A construction worker walks past a sign the reads “Please wash your hands for at least 25 seconds” at a construction site. (Photo by Al Bello/Getty Images)
Workers-rights advocates will file a bill to hold contractors accountable for incidents that have resulted in Nashville being named one of the most dangerous cities in the South for construction workers.
On Tuesday, several Metro council members and community leaders held a press conference to address allegations of unsafe and unhygienic construction sites that have led to numerous COVID-19 clusters over the summer.
“[Construction workers] can’t afford to live here but we can at least make sure they’re safe,” said Tequila Johnson, vice-president of the Equity Alliance. “They’re the ones who make this city what it is, attractive for tourists.”
Members of Stand Up Nashville, a group of community organizers from labor unions, neighborhood groups and churches, said that relaxed oversight on construction sites led to the death of Gustavo Ramirez. Ramirez was 16-years-old when he died after falling off a scaffold on a construction site for a La Quinta Inn. Allegedly he had not received safety training nor was he provided the safety equipment that could have prevented his death.
Councilmember Sandra Sepulveda, the lead sponsor of the bill, called for accountability from the city to avoid giving out contracts to companies with a record of violations from the Occupational Safety and Health Administration.
Councilmember-at-large Zulfat Suara says she wants to discourage contractors from using subcontractors to avoid liability. Ramirez is believed to have been hired by a subcontractor and the general contractor on site was unaware of the teen’s age.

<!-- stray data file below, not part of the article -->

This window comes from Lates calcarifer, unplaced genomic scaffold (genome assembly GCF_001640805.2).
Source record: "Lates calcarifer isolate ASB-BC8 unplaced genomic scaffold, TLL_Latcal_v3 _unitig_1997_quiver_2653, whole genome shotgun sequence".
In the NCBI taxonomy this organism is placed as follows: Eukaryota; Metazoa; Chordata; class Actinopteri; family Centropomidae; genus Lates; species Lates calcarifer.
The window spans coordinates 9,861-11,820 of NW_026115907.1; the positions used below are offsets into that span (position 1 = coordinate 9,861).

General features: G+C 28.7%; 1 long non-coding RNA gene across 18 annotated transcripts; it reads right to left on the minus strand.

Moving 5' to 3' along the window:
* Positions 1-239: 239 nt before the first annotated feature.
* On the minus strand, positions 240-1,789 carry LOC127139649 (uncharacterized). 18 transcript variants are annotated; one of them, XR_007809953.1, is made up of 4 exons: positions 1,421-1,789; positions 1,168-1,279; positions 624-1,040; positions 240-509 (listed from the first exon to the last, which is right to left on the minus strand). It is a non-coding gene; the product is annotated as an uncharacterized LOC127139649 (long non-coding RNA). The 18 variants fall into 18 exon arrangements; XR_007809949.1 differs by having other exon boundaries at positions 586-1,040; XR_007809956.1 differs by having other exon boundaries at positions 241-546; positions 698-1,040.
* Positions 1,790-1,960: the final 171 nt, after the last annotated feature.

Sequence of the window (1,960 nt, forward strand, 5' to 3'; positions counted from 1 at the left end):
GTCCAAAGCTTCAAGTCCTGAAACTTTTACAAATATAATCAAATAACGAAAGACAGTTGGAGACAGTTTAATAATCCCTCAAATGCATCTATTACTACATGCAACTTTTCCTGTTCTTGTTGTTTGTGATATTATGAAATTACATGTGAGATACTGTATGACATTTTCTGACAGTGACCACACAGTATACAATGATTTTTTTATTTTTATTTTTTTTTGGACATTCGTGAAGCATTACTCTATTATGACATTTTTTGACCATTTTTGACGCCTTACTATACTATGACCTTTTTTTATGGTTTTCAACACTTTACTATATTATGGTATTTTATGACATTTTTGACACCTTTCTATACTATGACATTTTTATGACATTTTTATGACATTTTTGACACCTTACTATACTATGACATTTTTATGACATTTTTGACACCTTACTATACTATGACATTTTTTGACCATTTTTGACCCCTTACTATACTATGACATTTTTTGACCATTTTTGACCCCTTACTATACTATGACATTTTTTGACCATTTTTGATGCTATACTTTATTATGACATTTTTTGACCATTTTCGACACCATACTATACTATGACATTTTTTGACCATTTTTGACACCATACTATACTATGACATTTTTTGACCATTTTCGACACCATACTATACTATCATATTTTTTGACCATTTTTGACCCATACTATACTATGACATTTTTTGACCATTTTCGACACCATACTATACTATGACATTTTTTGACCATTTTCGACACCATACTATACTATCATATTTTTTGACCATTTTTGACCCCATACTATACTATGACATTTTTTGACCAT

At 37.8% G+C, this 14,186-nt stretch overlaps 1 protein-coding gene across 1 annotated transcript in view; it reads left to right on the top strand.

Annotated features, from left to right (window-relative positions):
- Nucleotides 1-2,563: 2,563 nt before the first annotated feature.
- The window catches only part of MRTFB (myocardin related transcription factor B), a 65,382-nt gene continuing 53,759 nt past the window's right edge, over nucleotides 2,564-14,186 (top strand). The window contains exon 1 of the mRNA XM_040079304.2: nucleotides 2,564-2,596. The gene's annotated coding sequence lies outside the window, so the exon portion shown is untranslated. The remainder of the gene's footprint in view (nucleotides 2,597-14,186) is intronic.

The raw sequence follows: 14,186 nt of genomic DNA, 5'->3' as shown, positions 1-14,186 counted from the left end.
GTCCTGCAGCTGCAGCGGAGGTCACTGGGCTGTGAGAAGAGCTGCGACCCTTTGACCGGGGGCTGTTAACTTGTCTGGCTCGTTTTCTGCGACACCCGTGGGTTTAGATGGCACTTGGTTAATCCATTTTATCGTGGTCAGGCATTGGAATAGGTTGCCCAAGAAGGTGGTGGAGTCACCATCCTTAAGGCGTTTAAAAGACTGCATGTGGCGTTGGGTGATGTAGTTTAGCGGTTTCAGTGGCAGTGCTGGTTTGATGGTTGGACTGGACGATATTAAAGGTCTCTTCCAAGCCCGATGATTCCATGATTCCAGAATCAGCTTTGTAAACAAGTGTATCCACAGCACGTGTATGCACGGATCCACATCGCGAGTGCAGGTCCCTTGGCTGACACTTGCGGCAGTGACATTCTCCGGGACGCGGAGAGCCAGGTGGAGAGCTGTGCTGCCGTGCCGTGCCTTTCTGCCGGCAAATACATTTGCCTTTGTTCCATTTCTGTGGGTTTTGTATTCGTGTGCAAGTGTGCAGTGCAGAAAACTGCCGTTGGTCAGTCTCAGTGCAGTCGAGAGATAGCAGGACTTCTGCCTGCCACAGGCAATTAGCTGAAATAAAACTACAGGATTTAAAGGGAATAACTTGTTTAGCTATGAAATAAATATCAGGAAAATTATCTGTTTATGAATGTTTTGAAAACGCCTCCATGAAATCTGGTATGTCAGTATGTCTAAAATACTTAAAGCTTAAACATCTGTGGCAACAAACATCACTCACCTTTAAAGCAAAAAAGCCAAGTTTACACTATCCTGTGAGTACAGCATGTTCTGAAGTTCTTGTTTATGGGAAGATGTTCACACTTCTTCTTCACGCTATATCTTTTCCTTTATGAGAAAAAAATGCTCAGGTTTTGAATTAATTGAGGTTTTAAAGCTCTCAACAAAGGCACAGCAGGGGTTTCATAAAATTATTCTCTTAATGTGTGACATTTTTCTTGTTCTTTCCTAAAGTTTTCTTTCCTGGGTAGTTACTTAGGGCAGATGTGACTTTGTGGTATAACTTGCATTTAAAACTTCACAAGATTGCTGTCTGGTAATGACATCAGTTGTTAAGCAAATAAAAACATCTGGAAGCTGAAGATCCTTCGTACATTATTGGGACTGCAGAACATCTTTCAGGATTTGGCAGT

“We at Metro government are one of the biggest purchasers of construction jobs and we’re going to set the standard, not just the standard for Metro but for the private sector,” Suara said.
Cecilia Prado from Worker’s Dignity, an advocate group for immigrant worker rights, said the bill had been in the making since 2019 but gained momentum after Ramirez’s death and allegations of workers not being compensated for construction jobs or injuries.
“[Workers are] experiencing frustrating barriers in getting medical attention. Most don’t know they’re entitled to benefits; bosses are frustrated that accidents happen and force workers to buy their own safety equipment,” said Prado, who spoke to the Tennessee Lookout in a call after the press conference.
Vanessa Neria, an organizer with Worker’s Dignity and representative of the Women of Construction campaign, added that despite many construction workers being Hispanic, few contractors employ bilingual staff. While working construction, Neria received little to no information about worker’s rights and had no access to sanitary bathrooms or separate bathrooms for women.
“If you are a woman and you don’t speak English, they do not take you seriously,” she said.
According to Prado, the state employs 34 inspectors to supervise almost 100 commercial projects, and only two mediators in the state speak Spanish; mediators are responsible for providing resolution services on issues such as workers compensation.
The Lookout reached out to the Tennessee Chapter of Associated Builders and Contractors, a trade association representing commercial contractors. A spokesman said he would not be able to comment until he has read the bill, which could be filed Friday.
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